Arthur Miller’s THE PRICE, which features an ongoing struggle of interfamily conflict, shares some similarities with his more familiar works. The story is simple yet poignant. Victor (Phil McCrossan) and Walter (John Reardon) are brothers. Their father, a once-successful businessman raking in millions, lost all his wealth virtually overnight in the stock market crash of 1929. Their mother died shortly thereafter, and their father couldn’t face the fear, risk and humiliation of starting over from the bottom, effectively leaving his welfare solely in his sons’ hands.
In order to support his father, Victor put off school and his dreams of working in science. He obtained a job as a police officer, earning a meager salary that barely sustained him, his father, and his loyal wife Esther (Faith Yesner). Walter chose a different route. He abandoned the family to pursue a career in medicine, ultimately becoming a highly successful doctor. Despite his prosperity, he only sent his father a meager five dollars a month and rejected Victor’s request for a loan to pay for school. Several years later, their father died, and the brothers fell out of contact.
That’s merely the framework. At the start of the play, it’s 1968 and sixteen more years have passed. The building where Victor had been storing his parents’ furniture is about to be condemned, so Victor retains an elderly appraiser (Dan Gudema) interested in buying the furniture outright. But the sale of old family possessions brings back mostly painful memories and serves to air dirty laundry. And now Walter has abruptly returned, yet his true reasons for doing so are clouded in mystery.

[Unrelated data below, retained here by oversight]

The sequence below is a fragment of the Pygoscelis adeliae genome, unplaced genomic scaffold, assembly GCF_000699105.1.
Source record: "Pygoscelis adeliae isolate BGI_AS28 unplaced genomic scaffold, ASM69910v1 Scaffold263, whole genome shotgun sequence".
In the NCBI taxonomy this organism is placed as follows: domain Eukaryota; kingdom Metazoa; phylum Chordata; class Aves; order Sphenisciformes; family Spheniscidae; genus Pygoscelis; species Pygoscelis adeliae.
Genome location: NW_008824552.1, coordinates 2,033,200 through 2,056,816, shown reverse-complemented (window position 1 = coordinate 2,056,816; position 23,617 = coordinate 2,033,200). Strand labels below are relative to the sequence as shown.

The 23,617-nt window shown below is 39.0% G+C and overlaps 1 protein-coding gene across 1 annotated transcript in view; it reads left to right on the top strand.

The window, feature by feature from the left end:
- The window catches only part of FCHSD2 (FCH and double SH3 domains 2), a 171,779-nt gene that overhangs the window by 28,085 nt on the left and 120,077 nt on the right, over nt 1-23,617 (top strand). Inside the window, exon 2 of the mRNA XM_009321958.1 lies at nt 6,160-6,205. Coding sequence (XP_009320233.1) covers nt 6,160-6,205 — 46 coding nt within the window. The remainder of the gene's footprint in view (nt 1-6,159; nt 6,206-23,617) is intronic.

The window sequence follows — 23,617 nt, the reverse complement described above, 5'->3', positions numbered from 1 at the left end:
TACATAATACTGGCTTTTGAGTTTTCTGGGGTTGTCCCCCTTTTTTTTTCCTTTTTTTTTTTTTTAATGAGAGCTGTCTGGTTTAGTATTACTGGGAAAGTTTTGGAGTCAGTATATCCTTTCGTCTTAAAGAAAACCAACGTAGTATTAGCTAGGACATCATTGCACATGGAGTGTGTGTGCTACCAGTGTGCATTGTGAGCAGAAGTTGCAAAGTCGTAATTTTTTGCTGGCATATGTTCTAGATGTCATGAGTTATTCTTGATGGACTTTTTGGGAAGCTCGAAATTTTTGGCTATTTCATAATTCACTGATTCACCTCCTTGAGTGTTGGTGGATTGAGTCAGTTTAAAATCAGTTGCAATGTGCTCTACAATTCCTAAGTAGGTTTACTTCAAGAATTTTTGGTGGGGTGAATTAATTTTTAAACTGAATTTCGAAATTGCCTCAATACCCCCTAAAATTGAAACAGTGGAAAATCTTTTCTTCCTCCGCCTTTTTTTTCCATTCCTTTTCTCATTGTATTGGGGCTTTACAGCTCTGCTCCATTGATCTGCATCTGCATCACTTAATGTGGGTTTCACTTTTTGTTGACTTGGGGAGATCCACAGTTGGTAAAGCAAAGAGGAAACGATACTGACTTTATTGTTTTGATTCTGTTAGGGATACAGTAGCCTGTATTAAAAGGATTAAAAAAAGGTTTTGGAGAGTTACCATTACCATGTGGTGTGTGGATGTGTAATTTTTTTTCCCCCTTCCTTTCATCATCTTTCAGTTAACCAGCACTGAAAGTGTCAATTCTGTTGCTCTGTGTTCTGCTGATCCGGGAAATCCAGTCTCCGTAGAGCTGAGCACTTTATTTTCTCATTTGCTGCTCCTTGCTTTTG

THE PRICE explores how two different decisions made decades prior can lead to drastically distinct outcomes, each carrying its own baggage. Director David Flagg’s praiseworthy production at The Stagecrafters in Chestnut Hill hits all the right points, starting with his solid ensemble cast of four. McCrossan and Reardon are well-matched as the estranged brothers, and their tumultuous confrontation in Act II is the highlight of the show. Gudema provides a great counterbalance (and welcome comic relief) as the eccentric appraiser with a knack for beating around the bush, much to the aggravation of the other characters. Particularly impressive, however, is Yesner as Victor’s wife, who breathes life and strength into a character who easily could have been saddled to the background.
Also noteworthy is the excellent set design by Scott Killinger. The stage, jam-packed and stacked high with assorted antique furniture, perfectly embodies a cramped attic, while simultaneously allowing the actors sufficient space to move around. Similarly, Flagg’s varied blocking of the actors under such confined circumstances is both fluid and natural.
Arguably, THE PRICE is more relatable and appreciable than Miller’s other dramas. It doesn’t end with a suicide or martyrdom, it doesn’t run three hours, and it doesn’t leave you clinically depressed. Instead, it concludes realistically, and anyone who’s experienced a major falling out with a family member undoubtedly will feel something here. There’s a cost, financial or otherwise, for every choice we make, and one day that bill becomes due. Needless to say, this production is worth the price of admission.
by Arthur Miller
Directed by David Flagg
June 10-26, 2011
8130 Germantown Ave
Chestnut Hill, PA
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